Yet Another DataCleaner 2.0 Screenshot :) This is basically just an addition to my previous post about richer reporting and charts in DataCleaner 2.0.

What you see is our new Date Gap Analyzer which can be used to plot a timeline based on FROM and TO dates in a dataset. The analyzer will display gaps in the timeline and overlaps (periods where more than one record exist). This should be pretty useful for finding errors in datasets that contain continuous activities.

The chart is zoomable and scrollable so it is able of displaying quite a lot of data without harming the visual appearance.


Match! Boardgame about the heuristics in data matching(?)

This morning I was enjoying a bit of Good Clean Family Christmas TV You Can Trust and one of the subjects covered was a new Danish board game that you could spend your Christmas vacation playing. It's called Match! and here I will try to outline the rules as I understand them:

  • Each player has 3 game cards with a picture of something on their hand.
  • A picture is shown to all players and they now has to match that picture with one of the pictures on their hand.
  • In the example shown on the TV there was a picture of some sausages on a grill. The example matches of the three players where:
    • Danish politician Pia Kjærsgaard - both she and the sausages represent something very danish and something they'd like to put on a grill!
    • A used roll of toilet paper - related to a different kind of "sausage"!
    • A crowd at a musical festival - a place where you'd love to eat a grilled sausage.

The matches themselves where not the best I've seen but they do point out an important feature of a good matching engine: Using simple similarity checks is not enough. You need to understand not only the spelling, phonetics etc. of the things you are trying to match, but also the semantics. Of course a good example of this in Denmark is our country's biggest company: "Maersk", which can rather easily be matched with "Mærsk" but it's more difficult to get the synonym "A.P. Møller" into the matching rules except if you hardcode it somehow. And if matching goes beyond just names other associative matching rules might apply.

Well... Can't wait to play Match! It sounds like a fun game and it will definately be in the back of my head to try and record some of the interesting heuristics applied there.


Richer reporting and charts in DataCleaner 2

One of the important new features of DataCleaner 2 will be a much richer reporting module than the old one. In DataCleaner 2 the result of an analysis is not limited to the crosstabular view that a lot of you know from DataCleaner 1.x. In this blog post I will provide you with a preview of some of the exciting reports that have been added lately.

Charts in Value distribution
The Value distribution component is well-known to most DataCleaner users. It provides a simple but crucial look into the distribution of values for a column. In DataCleaner 2.0 we are enhancing the experience of working with the Value Distribution by applying visually pleasant charts as well as grouping of values with similar frequencies. Take a look at this example result on a country-column:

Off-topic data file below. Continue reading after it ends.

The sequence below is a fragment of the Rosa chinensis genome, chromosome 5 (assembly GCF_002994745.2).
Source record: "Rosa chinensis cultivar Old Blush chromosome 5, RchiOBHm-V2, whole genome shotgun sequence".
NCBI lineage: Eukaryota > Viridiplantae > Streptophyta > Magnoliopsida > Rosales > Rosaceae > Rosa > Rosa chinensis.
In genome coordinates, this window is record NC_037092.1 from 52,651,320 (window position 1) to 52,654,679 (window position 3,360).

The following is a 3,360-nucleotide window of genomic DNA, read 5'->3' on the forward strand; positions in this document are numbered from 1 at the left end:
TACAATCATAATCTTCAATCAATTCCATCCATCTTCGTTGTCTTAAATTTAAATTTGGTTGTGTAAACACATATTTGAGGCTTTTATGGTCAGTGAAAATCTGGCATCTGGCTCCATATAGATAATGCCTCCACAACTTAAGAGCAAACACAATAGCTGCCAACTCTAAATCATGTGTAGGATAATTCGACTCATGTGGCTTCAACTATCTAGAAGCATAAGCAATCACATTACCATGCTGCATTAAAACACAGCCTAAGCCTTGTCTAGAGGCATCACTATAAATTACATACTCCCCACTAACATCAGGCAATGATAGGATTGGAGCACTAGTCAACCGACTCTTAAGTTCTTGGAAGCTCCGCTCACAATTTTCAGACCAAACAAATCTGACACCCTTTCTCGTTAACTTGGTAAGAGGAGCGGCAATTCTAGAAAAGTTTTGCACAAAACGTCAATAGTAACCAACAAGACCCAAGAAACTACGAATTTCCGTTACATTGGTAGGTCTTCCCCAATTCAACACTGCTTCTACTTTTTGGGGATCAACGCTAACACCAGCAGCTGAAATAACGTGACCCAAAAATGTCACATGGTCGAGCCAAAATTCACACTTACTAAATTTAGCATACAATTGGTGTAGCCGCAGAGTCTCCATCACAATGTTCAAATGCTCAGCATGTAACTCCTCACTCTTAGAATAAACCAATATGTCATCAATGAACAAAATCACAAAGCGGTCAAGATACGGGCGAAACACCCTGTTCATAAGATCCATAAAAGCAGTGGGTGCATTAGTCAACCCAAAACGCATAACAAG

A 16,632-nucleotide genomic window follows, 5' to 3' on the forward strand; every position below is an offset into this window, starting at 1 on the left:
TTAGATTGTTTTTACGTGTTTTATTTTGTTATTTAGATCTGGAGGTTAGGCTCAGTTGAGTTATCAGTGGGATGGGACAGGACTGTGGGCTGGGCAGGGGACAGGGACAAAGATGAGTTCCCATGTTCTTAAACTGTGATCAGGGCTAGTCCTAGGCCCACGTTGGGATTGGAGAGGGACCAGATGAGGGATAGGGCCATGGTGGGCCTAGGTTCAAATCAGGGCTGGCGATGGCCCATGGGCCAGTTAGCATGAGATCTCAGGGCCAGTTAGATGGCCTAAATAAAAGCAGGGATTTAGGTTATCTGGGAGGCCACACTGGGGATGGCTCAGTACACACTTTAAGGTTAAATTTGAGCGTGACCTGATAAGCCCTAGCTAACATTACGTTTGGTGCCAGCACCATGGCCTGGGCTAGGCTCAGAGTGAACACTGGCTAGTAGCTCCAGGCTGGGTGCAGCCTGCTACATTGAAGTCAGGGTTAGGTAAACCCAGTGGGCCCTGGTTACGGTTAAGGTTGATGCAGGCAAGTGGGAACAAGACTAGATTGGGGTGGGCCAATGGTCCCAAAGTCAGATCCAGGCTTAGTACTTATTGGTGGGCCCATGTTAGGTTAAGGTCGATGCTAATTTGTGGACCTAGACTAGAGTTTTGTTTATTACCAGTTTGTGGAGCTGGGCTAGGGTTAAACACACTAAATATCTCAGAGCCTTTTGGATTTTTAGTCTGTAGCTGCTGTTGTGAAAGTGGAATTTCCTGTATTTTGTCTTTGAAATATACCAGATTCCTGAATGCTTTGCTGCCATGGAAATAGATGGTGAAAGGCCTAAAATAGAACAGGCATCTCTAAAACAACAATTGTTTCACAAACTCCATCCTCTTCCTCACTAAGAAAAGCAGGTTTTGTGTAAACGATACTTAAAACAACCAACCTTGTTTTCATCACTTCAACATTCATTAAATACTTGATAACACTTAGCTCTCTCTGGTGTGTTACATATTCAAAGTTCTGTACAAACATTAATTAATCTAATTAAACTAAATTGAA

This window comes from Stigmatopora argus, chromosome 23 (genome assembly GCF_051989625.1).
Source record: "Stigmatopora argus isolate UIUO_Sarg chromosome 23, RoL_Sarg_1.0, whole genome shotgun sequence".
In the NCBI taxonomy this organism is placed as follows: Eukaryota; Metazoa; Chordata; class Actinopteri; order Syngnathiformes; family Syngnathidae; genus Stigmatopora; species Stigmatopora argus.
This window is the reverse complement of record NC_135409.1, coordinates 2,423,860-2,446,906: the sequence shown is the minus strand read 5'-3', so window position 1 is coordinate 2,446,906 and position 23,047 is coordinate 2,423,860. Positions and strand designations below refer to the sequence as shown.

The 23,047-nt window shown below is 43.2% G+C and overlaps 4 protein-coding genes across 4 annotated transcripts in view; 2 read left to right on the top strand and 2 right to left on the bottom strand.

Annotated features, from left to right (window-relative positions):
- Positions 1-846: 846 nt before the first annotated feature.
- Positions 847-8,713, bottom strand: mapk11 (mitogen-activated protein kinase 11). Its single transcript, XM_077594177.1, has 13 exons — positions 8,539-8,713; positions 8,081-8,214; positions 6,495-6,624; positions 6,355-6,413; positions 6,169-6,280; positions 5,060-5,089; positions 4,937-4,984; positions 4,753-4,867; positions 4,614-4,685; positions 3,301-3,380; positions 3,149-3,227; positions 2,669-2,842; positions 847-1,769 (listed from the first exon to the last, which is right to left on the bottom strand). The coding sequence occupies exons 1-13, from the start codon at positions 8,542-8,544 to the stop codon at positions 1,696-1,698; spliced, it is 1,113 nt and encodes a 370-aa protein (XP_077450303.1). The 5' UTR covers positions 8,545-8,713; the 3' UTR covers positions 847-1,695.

Now you might think: "Looks nice, but that's going to be messy for columns with very oddly distributed values". And you're right. Except that we have applied a rather intelligent grouping mechanism that will make sure we never above a certain amount of slices in a chart. To accomplish this we may need to group together some values by their frequencies which will communicate another important fact: When repeated values occur, how many times do they occur. Take a look at this next example of the value distribution of a customer number column:

As you can see, even though there's a very high amount of customer numbers we are grouping them together by frequency. This is a principle that is actually already known from the <unique> group, except that we now also apply it to further frequencies: <group=2>, <group=3> etc.

Notice also the green arrows in the table to the right. Using this button (or by clicking the slices of the pie-chart) you will be able to drill to detail to view the actual values that make up a given group.

Navigation tree in Phonetic similarity finder

Another application of richer reporting in DataCleaner is for the new Phonetic similarity finder. In short this analyzer will apply a mix of well-known algorithms for similarity checking such as Soundex, Metaphone and Levenshtein distance to produce a set of groups of similar sounding values. What you get is a tree of groups from where you can see the rows that are similar or maybe even identical:

The big news here is of course that this kind of result would be practically impossible to display in a crosstabular result of DataCleaner 1.x - which is also why DataCleaner 1.x doesn't have this feature. I hope that my message with this is clear: DataCleaner 2 will not only be a substantial improvement to the existing data profiling tool, but it will also open up a lot of new doors for more interactive (and interesting) analyses.


The last thing that I would like to point out in this blog entry is the fact that the rendering mechanism in DataCleaner 2.0 is pluggable. This means that you can very easily, using modular Java code, enhance the existing result renderers or implement your own, and simply plug it into the application. Just remember to contribute it back to the community :)